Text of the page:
According to popular legend the sudden decline in hat wearing by men started in 1960 as a result of John Kennedy.
Some say he went to his inauguration in 1960 without a hat. Others say he took it with him, but he didn’t wear it during the actual ceremony. Apparently neither he nor his brother Bobby liked wearing hats.
I certainly cannot recall ever seeing a picture of John Kennedy wearing a hat. And I was very aware of the watershed between the hatted Fifties and the hatless Sixties. But I had never put two and two together. In fact it was only when watching An Era of Style, one of the ‘featurettes’ included with the matchless Mad Men Series 2 DVD set, that I learned this most profound sociological fact.
I found myself remembering this today.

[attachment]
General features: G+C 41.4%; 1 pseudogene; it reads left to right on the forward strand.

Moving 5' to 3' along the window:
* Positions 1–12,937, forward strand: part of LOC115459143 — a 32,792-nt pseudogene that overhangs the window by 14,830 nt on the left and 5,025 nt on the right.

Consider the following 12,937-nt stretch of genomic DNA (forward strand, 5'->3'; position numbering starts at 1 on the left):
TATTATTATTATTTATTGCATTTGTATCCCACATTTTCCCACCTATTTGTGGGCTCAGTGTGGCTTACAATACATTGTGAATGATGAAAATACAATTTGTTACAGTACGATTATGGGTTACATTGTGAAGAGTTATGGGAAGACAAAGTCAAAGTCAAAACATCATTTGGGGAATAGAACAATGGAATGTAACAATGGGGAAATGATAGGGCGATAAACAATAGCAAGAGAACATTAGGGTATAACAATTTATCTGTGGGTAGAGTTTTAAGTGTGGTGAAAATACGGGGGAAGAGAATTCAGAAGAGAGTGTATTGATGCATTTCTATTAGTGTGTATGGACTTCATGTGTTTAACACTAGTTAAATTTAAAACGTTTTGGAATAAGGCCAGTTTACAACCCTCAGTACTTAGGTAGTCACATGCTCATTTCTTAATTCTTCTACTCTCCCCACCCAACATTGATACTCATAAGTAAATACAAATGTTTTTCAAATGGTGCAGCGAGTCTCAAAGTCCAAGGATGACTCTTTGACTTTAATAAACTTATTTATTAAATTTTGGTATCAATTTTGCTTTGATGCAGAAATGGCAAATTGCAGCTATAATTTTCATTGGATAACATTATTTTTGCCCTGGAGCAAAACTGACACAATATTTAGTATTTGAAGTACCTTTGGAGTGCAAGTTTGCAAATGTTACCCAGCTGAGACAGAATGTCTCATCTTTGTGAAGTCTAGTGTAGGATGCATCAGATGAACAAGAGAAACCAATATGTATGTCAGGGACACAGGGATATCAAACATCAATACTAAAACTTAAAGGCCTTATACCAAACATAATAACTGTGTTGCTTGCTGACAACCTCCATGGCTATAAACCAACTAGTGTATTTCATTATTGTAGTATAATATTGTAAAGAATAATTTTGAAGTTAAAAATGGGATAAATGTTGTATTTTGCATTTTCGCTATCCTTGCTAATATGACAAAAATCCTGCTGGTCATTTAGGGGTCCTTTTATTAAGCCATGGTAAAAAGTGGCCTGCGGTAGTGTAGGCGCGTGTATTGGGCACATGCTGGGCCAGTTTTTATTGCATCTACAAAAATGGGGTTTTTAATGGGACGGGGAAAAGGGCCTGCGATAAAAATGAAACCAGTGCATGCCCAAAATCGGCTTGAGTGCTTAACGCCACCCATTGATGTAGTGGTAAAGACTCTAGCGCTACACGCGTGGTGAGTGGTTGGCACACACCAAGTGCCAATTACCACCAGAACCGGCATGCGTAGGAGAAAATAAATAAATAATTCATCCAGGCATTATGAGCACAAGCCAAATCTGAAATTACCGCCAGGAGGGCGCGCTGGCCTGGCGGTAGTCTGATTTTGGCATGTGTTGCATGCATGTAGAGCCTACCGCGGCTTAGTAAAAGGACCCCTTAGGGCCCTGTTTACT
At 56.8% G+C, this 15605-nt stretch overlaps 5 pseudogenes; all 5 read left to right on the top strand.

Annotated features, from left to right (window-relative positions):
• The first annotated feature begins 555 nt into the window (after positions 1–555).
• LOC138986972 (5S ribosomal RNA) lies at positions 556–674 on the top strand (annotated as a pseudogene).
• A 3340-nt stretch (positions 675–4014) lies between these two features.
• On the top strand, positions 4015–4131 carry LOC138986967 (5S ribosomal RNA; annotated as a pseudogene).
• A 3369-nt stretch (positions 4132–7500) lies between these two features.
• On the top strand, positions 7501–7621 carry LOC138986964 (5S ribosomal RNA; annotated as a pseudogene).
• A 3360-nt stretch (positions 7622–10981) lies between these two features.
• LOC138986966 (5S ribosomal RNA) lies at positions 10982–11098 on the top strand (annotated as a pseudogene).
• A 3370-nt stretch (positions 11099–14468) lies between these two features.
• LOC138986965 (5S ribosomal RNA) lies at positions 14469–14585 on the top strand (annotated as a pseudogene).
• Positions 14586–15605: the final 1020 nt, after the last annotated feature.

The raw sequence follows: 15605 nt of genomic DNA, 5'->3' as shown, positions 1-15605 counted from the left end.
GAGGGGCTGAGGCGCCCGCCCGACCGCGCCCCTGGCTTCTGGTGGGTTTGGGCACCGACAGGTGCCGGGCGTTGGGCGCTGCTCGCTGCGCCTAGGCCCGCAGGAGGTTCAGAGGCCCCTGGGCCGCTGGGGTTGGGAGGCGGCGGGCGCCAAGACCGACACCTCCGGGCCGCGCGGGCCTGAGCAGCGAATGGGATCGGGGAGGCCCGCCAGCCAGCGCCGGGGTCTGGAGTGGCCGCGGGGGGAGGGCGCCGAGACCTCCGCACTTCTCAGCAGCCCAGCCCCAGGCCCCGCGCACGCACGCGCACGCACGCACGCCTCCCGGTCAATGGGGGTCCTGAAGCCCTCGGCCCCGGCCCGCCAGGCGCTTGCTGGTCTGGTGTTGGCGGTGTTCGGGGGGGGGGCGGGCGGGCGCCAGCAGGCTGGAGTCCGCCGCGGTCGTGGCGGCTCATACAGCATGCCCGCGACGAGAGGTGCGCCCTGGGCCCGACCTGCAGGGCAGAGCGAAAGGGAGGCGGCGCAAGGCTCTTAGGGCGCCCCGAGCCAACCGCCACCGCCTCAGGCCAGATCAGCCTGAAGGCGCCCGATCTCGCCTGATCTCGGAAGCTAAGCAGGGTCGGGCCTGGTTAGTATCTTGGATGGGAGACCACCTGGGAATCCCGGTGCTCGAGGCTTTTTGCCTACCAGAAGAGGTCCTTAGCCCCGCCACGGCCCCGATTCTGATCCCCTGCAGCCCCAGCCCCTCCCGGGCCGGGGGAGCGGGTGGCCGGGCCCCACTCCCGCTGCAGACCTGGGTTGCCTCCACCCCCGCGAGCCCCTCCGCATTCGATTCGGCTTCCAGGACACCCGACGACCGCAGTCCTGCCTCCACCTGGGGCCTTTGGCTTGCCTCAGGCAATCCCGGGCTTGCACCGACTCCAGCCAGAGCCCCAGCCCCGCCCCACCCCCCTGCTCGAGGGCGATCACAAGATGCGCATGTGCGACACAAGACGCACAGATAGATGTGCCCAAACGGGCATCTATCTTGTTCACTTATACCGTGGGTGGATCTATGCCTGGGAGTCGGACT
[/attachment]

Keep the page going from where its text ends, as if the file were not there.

I found myself wondering what it was that had happened – maybe some time in the Seventies or the Eighties – to make cycling on the pavement in Britain shift from virtually if not literally illegal to the most done of done things?
When I was a child in the Fifties (when men wore hats) and Sixties (when they did not), riding a bike on the pavement was strictly verboten, something the omnipresent police took a seriously dim view of – like underage smoking. Maybe it’s because I’ve been out of the country for most of last 14 years, during which time there’s been a significant cycling revolution? – I mean people these days actually use bikes to get from A to B, as they did in the old days. They’re not just a foil to Lycra fashion. But at least 50% of the distance from A to B is travelled on the pavement.
So, what was the Kennedy moment? What caused the pavement-cycling watershed? Was it a ground-breaking Act of Parliament? Or do today’s invisible police just turn a collective blind eye?
© Chris Lawrence 2009.